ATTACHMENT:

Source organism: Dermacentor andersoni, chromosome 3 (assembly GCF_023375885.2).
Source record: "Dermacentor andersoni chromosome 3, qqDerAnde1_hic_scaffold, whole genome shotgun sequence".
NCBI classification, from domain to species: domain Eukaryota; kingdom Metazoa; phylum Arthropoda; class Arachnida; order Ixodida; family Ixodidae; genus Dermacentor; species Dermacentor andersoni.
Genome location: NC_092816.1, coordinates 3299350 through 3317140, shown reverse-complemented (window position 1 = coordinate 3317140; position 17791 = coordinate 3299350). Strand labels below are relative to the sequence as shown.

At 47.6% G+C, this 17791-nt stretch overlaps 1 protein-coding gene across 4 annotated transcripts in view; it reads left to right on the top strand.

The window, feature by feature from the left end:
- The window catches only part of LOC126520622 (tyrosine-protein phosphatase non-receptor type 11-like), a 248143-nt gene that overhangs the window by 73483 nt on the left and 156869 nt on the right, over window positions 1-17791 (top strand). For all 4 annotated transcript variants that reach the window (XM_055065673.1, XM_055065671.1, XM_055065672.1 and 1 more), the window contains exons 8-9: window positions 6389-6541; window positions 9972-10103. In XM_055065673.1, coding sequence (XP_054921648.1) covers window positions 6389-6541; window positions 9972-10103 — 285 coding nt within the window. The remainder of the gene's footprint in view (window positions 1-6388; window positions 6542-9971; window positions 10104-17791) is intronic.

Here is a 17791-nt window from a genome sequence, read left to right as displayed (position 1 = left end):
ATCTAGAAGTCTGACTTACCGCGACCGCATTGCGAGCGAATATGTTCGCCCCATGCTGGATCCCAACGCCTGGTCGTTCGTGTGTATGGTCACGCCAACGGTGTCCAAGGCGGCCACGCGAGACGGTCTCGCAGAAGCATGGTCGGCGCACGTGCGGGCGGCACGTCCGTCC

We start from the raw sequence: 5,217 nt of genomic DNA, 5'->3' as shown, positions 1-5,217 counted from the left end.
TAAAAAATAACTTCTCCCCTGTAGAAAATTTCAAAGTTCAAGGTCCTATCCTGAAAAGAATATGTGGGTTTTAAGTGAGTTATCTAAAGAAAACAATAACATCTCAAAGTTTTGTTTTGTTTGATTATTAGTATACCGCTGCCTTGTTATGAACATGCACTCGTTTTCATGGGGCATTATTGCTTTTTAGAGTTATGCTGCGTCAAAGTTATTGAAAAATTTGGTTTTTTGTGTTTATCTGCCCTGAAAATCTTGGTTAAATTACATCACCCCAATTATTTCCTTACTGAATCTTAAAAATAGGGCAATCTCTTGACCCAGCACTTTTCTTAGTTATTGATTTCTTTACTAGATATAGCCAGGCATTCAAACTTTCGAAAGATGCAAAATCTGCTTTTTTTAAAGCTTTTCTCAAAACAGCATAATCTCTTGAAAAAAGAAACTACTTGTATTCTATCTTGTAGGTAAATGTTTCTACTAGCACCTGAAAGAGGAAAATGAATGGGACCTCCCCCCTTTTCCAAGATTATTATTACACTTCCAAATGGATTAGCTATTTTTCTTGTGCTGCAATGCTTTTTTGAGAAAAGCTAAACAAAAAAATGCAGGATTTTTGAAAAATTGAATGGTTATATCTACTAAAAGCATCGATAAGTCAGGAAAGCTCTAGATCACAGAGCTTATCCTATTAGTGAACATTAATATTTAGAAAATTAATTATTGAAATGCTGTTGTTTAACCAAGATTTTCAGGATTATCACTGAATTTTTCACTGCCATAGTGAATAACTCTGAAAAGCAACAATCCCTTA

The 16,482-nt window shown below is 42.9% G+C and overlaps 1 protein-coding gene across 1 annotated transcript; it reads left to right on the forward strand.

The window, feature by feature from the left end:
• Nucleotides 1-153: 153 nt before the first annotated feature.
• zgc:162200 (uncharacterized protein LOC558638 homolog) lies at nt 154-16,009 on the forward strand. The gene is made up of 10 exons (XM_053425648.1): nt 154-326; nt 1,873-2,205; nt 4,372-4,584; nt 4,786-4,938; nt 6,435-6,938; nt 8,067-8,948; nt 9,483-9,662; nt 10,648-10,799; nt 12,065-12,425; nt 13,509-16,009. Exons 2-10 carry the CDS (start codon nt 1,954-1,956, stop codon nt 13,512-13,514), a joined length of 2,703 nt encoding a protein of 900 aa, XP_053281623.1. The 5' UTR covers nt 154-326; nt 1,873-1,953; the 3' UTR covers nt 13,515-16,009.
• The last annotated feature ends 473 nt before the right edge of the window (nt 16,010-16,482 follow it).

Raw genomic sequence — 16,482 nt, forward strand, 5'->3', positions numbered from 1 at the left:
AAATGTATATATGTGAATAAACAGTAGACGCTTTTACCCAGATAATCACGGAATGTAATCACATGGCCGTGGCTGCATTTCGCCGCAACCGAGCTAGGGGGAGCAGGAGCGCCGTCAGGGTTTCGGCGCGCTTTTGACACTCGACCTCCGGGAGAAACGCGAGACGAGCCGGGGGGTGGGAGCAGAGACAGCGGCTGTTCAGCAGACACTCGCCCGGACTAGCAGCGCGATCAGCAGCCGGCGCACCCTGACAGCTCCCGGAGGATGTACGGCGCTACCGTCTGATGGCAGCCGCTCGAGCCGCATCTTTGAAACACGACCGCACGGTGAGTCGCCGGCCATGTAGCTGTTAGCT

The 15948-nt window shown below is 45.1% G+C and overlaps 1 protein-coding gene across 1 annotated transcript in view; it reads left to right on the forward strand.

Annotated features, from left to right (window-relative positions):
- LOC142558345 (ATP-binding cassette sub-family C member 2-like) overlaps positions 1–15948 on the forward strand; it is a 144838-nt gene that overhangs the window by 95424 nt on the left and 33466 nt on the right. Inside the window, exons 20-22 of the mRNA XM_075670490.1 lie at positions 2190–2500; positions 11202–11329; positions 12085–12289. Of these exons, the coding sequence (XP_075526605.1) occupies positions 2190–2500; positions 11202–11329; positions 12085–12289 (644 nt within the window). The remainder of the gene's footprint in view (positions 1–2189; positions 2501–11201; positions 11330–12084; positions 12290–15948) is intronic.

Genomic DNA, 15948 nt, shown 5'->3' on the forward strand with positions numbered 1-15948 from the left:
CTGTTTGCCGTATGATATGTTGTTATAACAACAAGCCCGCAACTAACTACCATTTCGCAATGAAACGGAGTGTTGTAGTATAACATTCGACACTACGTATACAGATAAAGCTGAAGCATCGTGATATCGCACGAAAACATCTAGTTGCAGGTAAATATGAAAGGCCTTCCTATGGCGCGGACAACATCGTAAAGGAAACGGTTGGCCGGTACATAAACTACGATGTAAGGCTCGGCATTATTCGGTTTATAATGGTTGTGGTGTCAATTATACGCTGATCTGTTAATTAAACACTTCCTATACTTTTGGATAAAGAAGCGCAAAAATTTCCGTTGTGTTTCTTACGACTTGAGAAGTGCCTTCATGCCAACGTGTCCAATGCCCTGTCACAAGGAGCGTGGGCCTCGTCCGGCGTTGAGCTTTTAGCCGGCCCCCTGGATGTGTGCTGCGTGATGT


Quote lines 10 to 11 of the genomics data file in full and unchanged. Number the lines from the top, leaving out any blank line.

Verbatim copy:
We start from the raw sequence: 5,217 nt of genomic DNA, 5'->3' as shown, positions 1-5,217 counted from the left end.
TAAAAAATAACTTCTCCCCTGTAGAAAATTTCAAAGTTCAAGGTCCTATCCTGAAAAGAATATGTGGGTTTTAAGTGAGTTATCTAAAGAAAACAATAACATCTCAAAGTTTTGTTTTGTTTGATTATTAGTATACCGCTGCCTTGTTATGAACATGCACTCGTTTTCATGGGGCATTATTGCTTTTTAGAGTTATGCTGCGTCAAAGTTATTGAAAAATTTGGTTTTTTGTGTTTATCTGCCCTGAAAATCTTGGTTAAATTACATCACCCCAATTATTTCCTTACTGAATCTTAAAAATAGGGCAATCTCTTGACCCAGCACTTTTCTTAGTTATTGATTTCTTTACTAGATATAGCCAGGCATTCAAACTTTCGAAAGATGCAAAATCTGCTTTTTTTAAAGCTTTTCTCAAAACAGCATAATCTCTTGAAAAAAGAAACTACTTGTATTCTATCTTGTAGGTAAATGTTTCTACTAGCACCTGAAAGAGGAAAATGAATGGGACCTCCCCCCTTTTCCAAGATTATTATTACACTTCCAAATGGATTAGCTATTTTTCTTGTGCTGCAATGCTTTTTTGAGAAAAGCTAAACAAAAAAATGCAGGATTTTTGAAAAATTGAATGGTTATATCTACTAAAAGCATCGATAAGTCAGGAAAGCTCTAGATCACAGAGCTTATCCTATTAGTGAACATTAATATTTAGAAAATTAATTATTGAAATGCTGTTGTTTAACCAAGATTTTCAGGATTATCACTGAATTTTTCACTGCCATAGTGAATAACTCTGAAAAGCAACAATCCCTTA